3. The Personal Data Protection Act allows for detention, arrest, and other measures as necessary.
  4. The PDPB bill does not mention a deadline for reporting a data breach. Furthermore, it does not stop data breaches because a complaint can only be made if harm has occurred. Data about citizens could be made available to the government even though the bill has not yet been passed.

Recommendations

  1. Ensure that the Personal Data Protection Bill includes reasonable and equitable rules.
  2. It is necessary to define the vague term “incidental purposes” in Section 5(2) of the PDPB bill. Data fiduciaries should be required to publish information about data breaches on their websites to ensure transparency.
  3. The General Data Protection Regulation (GDPR) should allow people access to their data. The data authority should release data protection impact estimation and data audits to the public in the event of a data breach. This is to maintain transparency. There is still much work to be done although the bill mentions all the broad principles.

Conclusion

India’s data privacy and security laws still have some gaps. We must therefore proceed with the implementation and advancement of this developing area of law. India would gain from strict adherence to and application of Indian data protection laws to reduce data protection issues.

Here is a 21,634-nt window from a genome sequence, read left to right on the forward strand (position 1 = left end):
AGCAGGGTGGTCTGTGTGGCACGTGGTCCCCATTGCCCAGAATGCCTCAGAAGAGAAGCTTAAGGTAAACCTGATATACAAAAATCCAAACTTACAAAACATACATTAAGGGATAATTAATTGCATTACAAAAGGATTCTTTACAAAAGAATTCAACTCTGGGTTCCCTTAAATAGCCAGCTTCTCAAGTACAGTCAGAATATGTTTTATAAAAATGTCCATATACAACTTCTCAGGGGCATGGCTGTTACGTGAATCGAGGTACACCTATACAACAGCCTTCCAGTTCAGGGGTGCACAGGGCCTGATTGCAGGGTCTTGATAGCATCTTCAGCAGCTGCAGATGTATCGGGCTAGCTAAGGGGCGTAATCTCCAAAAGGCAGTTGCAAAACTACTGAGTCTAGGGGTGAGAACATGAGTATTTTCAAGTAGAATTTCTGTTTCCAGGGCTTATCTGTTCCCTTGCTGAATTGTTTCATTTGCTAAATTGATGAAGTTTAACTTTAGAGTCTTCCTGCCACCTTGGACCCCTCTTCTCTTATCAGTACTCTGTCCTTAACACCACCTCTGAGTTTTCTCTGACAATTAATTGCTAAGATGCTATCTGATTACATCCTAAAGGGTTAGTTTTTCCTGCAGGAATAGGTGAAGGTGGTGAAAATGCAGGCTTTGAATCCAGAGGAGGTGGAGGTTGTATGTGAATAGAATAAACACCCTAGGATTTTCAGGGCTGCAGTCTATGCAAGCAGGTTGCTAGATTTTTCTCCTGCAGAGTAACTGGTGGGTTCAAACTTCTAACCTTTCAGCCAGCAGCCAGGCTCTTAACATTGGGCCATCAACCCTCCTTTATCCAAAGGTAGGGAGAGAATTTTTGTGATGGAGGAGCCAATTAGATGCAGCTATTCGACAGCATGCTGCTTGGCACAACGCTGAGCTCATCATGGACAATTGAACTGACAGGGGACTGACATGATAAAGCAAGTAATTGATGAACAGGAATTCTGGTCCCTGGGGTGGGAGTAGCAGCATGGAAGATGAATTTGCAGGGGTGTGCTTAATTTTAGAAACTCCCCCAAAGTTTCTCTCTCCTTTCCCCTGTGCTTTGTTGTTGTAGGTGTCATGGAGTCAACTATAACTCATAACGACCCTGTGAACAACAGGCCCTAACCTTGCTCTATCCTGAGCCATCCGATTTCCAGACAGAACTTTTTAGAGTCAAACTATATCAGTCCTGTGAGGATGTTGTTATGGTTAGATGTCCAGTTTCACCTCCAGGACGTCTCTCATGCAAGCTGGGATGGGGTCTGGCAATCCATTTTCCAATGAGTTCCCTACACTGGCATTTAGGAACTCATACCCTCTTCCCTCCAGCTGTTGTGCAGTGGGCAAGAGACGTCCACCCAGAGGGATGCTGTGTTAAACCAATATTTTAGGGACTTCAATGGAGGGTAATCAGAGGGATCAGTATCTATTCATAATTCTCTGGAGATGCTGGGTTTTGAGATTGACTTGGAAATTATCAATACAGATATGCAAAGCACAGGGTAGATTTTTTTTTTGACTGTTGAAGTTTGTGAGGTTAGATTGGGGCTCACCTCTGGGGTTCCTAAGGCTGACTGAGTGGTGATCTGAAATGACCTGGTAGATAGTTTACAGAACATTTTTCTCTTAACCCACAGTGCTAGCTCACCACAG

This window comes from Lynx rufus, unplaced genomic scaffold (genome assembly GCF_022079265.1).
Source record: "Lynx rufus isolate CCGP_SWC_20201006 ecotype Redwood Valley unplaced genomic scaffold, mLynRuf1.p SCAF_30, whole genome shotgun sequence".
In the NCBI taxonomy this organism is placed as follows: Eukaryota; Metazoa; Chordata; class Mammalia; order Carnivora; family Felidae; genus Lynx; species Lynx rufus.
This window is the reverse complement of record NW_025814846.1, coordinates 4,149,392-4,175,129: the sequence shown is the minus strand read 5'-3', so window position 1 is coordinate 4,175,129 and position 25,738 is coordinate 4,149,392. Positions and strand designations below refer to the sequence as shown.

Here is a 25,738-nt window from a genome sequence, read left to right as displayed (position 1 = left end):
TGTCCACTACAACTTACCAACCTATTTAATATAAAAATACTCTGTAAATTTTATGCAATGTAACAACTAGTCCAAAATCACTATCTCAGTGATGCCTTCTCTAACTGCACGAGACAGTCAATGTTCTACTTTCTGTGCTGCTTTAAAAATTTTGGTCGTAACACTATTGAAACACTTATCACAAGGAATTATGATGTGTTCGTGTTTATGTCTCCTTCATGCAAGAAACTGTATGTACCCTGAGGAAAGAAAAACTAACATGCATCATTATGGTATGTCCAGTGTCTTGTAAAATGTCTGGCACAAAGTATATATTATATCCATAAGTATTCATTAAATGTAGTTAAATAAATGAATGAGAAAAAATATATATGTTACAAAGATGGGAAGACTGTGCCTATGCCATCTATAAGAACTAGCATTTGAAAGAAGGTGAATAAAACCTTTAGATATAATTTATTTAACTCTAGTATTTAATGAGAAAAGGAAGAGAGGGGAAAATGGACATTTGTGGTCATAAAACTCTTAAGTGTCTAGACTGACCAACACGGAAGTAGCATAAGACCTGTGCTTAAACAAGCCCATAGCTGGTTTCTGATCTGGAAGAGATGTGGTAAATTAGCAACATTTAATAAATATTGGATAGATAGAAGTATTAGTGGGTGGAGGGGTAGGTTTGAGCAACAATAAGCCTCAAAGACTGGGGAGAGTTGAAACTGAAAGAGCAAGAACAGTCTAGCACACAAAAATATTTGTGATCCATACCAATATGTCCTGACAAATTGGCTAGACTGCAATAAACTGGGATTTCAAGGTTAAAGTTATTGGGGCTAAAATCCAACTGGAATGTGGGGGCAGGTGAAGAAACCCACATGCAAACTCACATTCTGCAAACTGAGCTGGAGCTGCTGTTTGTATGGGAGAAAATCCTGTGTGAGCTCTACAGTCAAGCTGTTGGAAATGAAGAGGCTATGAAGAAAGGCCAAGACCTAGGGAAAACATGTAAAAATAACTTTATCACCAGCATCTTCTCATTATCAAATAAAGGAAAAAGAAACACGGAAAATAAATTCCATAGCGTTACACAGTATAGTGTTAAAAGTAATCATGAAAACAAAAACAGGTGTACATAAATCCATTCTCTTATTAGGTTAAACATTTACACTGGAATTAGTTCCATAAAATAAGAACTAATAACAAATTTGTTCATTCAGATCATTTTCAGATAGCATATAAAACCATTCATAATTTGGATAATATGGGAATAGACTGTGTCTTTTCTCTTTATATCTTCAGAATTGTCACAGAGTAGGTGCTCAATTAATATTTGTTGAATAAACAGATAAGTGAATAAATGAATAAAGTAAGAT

Tarun Khurana, Founding Partner at KnK a renowned lawyer is also of the opinion that privacy rights will eventually increase accordingly the scope and thus, will increase litigation.

Author: Aratrika Manhas, A Student at Bharati Vidyapeeth New Law College, Pune, in case of any queries please contact/write back to us via email to chhavi@khuranaandkhurana.com or at Khurana & Khurana, Advocates and IP Attorney.

References

  • https://www.legalserviceindia.com/articles/fre_pre_v.htm
  • http://elplaw.in/wp-content/uploads/2018/08/Data-Protection-26-Privacy-Issues-in-India.pdf
  • https://blog.ipleaders.in/the-right-to-privacy/
  • https://blog.ipleaders.in/data-protection-laws-in-india/
  • https://www.jstor.org/stable/44782800;
  • https://scroll.in/article/921709/any-regulation-of-online-speech-in-India-must-safeguard-the-rights-to-free-speech-and-privacy;
  • https://www.slideshare.net/AdvPrashantMaliBscPh/privacy-and-privacy-law-in-India